Posted originally on the CTH on March 23, 2023 | Sundance
At a certain point in the economics of the great pretending cycle, one must wonder what circles they live in.
Fed Chair Jerome Powell announced another quarter-point interest rate hike and simultaneously noted the banking crisis will likely lead to tighter credit and borrowing for businesses on Main Street…. thereby further reducing the U.S. economic output. Yet here we are again, and not a single economic or financial pundit is even talking about the origin of the inflation the Fed action is pretending to address, the spike in energy prices.
At the core of the Biden policy issue that creates inflation, is the energy policy that has driven oil, gas, home heating, electricity and manufacturing/farming costs through the roof. The blocking of energy resource development/production is the top issue leading to massive increases in consumer prices overall. The Biden energy policy is entirely ignored by a federal reserve attempting to shrink inflation.
Follow the bouncing ball of consequence.
Biden restricts energy development [Main St Suffers]. Prices skyrocket [Main St Suffers]. The fed raises interest rates in an effort to reduce the economic activity to meet the lowered production of energy resource development [Main St Suffers]. The result of the interest rate hike creates liquidity issues for banks holding treasury securities [Main St Suffers]. The banks then reduce credit lines, reduce lending and tighten borrowing to match their lowered liquidity [Main St Suffers].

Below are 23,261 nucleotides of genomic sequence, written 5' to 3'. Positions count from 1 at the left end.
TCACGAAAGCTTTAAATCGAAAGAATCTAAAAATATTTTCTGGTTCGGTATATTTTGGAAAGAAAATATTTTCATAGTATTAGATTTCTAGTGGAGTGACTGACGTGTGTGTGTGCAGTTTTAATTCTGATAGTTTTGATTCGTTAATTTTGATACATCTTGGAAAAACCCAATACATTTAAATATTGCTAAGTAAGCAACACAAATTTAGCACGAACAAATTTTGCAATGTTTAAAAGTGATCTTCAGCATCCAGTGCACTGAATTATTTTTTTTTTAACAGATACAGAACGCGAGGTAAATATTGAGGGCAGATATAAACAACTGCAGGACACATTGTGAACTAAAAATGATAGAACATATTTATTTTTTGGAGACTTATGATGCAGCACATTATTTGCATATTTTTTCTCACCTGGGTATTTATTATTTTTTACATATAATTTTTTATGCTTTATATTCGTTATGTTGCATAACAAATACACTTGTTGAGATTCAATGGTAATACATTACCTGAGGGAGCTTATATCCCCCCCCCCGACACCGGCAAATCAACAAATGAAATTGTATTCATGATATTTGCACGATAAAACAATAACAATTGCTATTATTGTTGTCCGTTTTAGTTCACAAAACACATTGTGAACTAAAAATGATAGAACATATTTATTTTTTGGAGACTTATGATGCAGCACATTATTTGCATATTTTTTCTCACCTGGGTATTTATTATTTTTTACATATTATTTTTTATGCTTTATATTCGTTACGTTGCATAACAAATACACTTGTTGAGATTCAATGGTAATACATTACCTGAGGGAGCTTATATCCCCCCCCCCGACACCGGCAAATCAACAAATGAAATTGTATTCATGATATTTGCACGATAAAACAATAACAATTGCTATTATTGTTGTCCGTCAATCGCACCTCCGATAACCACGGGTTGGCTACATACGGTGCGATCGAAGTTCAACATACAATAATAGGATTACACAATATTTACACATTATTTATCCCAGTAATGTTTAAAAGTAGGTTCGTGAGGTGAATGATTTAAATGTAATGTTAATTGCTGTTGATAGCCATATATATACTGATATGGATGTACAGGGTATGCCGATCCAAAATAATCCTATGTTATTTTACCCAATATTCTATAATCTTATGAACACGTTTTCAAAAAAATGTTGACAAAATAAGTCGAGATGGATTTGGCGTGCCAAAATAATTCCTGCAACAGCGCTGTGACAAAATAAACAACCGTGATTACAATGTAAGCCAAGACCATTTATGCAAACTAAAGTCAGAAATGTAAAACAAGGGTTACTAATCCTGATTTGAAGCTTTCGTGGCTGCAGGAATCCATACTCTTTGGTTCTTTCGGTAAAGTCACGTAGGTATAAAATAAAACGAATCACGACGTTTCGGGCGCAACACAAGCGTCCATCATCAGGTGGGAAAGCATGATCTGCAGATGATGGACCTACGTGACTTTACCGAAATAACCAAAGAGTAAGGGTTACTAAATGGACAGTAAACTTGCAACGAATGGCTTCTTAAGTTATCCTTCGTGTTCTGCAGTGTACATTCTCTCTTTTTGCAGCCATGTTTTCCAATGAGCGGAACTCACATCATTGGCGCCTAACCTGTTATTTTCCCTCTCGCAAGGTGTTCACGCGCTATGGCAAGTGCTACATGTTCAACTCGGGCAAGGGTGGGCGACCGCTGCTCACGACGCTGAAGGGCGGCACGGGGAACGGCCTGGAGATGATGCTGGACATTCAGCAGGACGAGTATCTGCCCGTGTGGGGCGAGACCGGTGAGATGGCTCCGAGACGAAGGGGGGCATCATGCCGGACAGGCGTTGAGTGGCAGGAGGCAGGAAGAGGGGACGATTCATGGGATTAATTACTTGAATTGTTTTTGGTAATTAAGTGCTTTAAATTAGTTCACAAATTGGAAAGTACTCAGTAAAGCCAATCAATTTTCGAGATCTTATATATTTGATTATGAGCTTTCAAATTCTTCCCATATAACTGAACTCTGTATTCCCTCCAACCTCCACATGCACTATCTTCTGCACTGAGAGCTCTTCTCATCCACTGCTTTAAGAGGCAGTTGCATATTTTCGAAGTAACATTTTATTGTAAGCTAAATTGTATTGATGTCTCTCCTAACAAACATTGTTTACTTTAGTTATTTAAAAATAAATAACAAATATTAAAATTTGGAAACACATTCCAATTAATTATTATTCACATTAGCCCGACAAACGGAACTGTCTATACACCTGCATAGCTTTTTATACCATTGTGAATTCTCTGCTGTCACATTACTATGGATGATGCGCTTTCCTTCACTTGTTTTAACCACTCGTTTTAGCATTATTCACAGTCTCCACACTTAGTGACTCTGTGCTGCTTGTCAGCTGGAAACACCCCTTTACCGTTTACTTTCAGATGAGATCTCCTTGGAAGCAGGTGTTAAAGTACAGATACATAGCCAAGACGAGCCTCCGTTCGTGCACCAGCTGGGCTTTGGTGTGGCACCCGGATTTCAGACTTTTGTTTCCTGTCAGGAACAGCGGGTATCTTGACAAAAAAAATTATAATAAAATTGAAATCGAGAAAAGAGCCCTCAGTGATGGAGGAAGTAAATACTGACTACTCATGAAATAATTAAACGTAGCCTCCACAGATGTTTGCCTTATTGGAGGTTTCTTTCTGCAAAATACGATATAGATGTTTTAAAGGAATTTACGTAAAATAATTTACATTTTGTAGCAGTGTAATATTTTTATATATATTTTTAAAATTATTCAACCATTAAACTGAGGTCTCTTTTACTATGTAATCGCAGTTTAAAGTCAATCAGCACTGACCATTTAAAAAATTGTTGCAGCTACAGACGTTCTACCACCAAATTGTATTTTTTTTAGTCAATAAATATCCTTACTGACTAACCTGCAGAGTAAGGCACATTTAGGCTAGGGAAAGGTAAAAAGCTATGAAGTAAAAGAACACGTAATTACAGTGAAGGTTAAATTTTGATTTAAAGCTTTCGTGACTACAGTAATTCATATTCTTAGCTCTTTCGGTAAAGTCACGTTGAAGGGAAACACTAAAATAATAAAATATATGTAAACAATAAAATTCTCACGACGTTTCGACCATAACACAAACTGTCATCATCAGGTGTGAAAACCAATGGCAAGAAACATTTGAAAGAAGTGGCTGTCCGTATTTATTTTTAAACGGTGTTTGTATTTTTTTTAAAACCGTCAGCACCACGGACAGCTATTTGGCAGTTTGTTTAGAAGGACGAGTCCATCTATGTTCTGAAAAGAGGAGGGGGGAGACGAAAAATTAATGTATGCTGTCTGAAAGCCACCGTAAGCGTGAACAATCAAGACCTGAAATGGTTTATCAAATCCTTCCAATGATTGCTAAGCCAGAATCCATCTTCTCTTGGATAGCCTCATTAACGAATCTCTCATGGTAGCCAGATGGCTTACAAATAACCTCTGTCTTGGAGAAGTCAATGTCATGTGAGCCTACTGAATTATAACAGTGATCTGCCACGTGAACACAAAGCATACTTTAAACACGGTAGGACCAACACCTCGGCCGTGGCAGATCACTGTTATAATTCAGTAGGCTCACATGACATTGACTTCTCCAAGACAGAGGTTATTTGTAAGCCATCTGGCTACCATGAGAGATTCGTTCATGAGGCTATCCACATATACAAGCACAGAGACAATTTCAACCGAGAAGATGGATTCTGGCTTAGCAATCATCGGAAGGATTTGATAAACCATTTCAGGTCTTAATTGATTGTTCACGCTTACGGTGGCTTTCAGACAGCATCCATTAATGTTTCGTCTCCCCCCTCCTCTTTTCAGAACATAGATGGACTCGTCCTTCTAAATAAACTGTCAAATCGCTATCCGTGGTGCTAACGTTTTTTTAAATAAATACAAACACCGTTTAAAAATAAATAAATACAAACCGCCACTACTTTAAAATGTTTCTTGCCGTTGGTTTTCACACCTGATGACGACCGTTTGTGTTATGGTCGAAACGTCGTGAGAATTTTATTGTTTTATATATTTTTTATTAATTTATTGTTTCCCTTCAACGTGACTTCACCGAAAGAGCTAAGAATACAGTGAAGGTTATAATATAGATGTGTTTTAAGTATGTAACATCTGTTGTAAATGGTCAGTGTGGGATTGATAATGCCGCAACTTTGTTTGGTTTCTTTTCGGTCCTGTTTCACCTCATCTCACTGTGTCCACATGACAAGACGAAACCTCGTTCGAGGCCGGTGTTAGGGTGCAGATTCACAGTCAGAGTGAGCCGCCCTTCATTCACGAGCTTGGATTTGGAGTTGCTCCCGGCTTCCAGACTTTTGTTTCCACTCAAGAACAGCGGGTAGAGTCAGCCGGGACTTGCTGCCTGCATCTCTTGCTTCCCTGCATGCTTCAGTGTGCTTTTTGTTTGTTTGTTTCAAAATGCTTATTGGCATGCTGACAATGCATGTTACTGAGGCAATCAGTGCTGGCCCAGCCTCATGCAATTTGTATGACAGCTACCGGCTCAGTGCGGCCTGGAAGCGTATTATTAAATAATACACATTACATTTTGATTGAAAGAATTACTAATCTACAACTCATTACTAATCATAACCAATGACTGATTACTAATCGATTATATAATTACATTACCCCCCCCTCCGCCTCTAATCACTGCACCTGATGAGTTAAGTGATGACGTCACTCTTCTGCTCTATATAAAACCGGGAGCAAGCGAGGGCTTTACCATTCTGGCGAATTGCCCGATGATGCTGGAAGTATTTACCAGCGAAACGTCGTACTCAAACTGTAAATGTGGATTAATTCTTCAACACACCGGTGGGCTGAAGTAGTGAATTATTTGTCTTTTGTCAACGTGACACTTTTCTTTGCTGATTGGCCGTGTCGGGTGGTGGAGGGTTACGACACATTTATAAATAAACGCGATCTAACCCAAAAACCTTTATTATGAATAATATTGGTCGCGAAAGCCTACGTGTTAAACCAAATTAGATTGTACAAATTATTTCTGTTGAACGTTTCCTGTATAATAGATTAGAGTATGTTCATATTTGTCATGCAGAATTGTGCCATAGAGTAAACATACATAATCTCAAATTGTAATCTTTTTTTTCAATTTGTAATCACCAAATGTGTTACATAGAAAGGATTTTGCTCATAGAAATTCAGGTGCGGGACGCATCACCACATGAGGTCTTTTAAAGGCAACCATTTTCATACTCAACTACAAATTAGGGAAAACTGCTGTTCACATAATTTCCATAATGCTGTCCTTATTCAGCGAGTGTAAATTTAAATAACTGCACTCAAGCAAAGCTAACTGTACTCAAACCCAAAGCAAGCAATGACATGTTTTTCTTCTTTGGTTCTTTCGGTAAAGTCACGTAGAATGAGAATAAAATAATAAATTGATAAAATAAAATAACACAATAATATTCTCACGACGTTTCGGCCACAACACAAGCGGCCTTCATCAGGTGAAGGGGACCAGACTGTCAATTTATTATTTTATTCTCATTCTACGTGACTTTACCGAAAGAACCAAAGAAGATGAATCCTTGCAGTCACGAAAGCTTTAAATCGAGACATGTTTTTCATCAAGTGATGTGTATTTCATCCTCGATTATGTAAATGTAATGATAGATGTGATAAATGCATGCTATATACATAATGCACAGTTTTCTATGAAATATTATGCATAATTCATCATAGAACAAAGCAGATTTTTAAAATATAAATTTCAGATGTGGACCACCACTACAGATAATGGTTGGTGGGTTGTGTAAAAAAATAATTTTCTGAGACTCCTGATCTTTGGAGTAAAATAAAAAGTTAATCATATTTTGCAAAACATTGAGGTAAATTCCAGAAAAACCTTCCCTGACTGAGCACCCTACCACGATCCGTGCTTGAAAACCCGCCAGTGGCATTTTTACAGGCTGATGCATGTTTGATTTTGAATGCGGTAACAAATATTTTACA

The Fed then notes further increases in rates may pause as they await the outcome of restricted banking credit and lending from the rate hikes previously installed. Nowhere in any of this is anyone talking about the nucleus of the issue – the stupid energy policy. The great pretending continues in the West, while smiling panda lunches with Vladimir Putin.
[Transcript] – “At today’s meeting, the committee raised the target range for the federal-funds rate by a quarter percentage point, bringing the target range to 4.75 to 5 percent, and we are continuing the process of significantly reducing our securities holdings. Since our previous FOMC meeting, economic indicators have generally come in stronger than expected, demonstrating greater momentum in economic activity and inflation.
We believe, however, that events in the banking system over the past two weeks are likely to result in tighter credit conditions for households and businesses, which would in turn affect economic outcomes. It is too soon to determine the extent of these effects, and therefore too soon to tell how monetary policy should respond.
As a result, we no longer state that we anticipate that ongoing rate increases will be appropriate to quell inflation; instead, we now anticipate that some additional policy firming may be appropriate. We will closely monitor incoming data and carefully assess the actual and expected effects of tighter credit conditions on economic activity, the labor market, and inflation, and our policy decisions will reflect that assessment. (read more)
We are in an abusive relationship with our government.